According to its latest consolidated financial statements, Alcatel-Lucent has reached agreement in principle with the Justice Department and the Securities and Exchange Commission to settle Foreign Corrupt Practices Act offenses related to Costa Rica, Taiwan and Kenya. If the settlement goes ahead, the company will pay a $92 million criminal fine (payable over three years) and a $45.4 million in disgorgement to the SEC.
The settlement with the DOJ would be structured similar to Siemens’, with the company entering into a three-year deferred prosecution agreement for accounting and internal controls offenses, while three subsidiaries — Alcatel-Lucent France, Alcatel-Lucent Trade and Alcatel Centroamerica — would each plead guilty to violating the FCPA’s antibribery, books and records and internal controls provisions. The DOJ agreement would require appointment of a French compliance monitor (in Siemens’ case, the monitor was German).
The Paris-based telecommunications company was formed with the 2006 merger of French-firm Alcatel and the American company Lucent Technologies Inc. Before the merger, Alcatel had American depositary receipts traded on the New York Stock Exchange and Lucent was also listed on the NYSE. The merged company’s shares trade on the NYSE under the symbol ALU.
We’ve written about both companies before.
In September 2008, former Alcatel executive Christian Sapsizian, 62, was sentenced to 30 months in prison, three years of supervised release, and forfeiture of $261,500 for bribing employees of the state-owned telecommunications authority in Costa Rica. He had pleaded guilty in June 2007 to two counts of violating the Foreign Corrupt Practices Act.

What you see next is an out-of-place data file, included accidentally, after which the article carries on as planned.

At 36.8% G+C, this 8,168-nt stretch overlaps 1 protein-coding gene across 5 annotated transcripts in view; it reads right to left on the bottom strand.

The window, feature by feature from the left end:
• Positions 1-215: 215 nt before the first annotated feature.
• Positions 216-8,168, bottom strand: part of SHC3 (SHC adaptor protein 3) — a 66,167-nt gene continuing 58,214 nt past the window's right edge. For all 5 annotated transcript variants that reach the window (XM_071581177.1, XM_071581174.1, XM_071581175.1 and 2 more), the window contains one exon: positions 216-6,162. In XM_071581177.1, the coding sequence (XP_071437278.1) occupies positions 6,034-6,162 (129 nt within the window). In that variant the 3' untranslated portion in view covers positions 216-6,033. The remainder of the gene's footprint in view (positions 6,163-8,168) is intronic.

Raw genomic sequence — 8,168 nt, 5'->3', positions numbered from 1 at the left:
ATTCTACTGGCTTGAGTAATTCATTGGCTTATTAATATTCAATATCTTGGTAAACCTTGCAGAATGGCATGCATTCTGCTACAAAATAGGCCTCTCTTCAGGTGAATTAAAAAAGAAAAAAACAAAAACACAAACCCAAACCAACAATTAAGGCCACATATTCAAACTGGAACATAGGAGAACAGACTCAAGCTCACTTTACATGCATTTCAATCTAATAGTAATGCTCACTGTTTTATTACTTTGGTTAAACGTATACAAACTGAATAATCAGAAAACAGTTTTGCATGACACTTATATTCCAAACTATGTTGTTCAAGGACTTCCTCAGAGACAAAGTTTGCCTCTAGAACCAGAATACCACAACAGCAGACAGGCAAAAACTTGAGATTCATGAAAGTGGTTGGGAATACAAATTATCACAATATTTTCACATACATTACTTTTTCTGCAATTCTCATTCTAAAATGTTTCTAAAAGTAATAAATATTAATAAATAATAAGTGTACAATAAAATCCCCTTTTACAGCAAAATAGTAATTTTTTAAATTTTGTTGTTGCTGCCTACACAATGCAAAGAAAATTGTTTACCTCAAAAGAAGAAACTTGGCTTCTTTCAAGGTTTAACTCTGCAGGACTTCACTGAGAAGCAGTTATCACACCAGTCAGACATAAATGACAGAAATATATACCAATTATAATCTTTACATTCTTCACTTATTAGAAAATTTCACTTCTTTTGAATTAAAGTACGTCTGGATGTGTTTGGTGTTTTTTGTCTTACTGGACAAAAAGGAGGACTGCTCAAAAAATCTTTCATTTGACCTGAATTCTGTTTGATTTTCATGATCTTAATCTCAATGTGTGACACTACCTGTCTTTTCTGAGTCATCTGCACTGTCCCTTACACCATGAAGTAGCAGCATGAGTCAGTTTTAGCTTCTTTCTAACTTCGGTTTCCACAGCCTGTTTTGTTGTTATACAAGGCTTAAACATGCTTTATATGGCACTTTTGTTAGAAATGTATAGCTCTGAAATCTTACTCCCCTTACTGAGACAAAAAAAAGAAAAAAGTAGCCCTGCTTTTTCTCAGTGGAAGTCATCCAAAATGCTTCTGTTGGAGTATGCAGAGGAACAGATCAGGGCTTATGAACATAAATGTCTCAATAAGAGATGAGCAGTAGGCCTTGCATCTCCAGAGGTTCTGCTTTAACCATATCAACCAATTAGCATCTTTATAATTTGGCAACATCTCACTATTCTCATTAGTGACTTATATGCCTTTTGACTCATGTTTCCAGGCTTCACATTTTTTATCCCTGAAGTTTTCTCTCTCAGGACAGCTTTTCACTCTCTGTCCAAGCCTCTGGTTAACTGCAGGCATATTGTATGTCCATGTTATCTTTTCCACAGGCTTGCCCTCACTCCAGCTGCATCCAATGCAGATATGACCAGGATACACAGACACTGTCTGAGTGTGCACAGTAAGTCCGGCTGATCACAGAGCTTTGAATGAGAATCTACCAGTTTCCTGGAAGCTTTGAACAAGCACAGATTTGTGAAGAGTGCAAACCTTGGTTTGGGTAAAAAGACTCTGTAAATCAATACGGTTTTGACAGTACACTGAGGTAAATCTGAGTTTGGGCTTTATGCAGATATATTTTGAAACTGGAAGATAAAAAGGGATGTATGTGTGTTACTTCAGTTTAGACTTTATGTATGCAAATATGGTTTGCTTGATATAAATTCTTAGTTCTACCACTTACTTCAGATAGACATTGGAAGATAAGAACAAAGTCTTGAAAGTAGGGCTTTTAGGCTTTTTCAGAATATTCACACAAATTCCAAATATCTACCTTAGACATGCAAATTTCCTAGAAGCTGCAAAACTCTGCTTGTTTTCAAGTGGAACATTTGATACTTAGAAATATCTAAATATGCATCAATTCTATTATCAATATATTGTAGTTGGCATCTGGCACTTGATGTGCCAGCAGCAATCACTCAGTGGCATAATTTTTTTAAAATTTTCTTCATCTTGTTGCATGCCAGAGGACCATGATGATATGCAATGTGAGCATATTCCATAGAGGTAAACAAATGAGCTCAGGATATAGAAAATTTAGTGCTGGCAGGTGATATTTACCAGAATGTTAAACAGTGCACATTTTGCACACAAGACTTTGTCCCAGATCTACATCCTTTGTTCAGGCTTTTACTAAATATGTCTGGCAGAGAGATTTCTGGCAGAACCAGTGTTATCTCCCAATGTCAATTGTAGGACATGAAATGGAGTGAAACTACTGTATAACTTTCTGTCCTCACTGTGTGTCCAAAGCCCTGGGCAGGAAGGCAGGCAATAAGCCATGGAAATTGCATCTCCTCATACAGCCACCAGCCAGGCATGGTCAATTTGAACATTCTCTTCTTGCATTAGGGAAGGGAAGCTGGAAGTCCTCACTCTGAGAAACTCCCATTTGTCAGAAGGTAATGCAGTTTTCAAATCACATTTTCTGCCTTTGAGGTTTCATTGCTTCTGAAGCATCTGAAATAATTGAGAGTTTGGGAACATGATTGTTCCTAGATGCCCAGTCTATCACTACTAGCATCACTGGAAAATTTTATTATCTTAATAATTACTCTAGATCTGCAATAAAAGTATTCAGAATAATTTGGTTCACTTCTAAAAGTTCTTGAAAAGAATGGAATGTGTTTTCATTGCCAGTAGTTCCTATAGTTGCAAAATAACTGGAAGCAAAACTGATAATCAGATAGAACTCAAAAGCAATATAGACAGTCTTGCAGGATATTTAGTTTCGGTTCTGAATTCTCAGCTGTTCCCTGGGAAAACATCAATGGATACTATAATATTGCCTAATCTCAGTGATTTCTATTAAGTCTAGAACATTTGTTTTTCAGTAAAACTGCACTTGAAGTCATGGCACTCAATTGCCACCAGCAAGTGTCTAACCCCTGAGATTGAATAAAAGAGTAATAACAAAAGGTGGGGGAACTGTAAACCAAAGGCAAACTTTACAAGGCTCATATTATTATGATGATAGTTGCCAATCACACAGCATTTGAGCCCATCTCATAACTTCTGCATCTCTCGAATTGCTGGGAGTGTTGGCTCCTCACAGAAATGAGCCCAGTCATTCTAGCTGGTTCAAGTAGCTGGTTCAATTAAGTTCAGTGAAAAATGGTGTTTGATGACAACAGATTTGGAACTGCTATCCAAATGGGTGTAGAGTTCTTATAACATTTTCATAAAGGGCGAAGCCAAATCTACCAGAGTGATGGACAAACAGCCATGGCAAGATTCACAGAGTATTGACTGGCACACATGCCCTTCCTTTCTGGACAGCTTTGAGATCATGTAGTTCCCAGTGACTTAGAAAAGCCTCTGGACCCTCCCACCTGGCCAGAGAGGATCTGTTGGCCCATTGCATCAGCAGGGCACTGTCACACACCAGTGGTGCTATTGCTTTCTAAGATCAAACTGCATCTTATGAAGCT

Sapsizian, a French citizen, was a 20-year Alcatel employee and served as the company’s deputy vice president for Latin America. In August 2001, Alcatel received a $149 million cellular network contract from Costa Rica’s El Instituto Costarricense de Electricidad (ICE). Sapsizian had promised to pay an ICE board member and other officials up to 2 percent of the value of the contract. Before being fired in 2004, he caused Alcatel to wire $14 million in “commission” payments to a consultant, who then transferred $2.5 million to the ICE official.
Sapsizian admitted to conspiring with Edgar Valverde Acosta, a citizen of Costa Rica who was Alcatel’s senior country officer there, to arrange the bribes. Acosta was indicted with Sapsizian on June 14, 2007. He’s an FCPA fugitive, last known address: Costa Rica.
The U.S. indictments of Sapsizian and Acosta resulted from bribery investigations by Costa Rican authorities. In October 2004, Alcatel learned of the investigations. It fired Sapsizian and Acosta and disclosed to U.S. authorities that it had uncovered payments from employees and consultants to government officials, ICE employees, and political parties.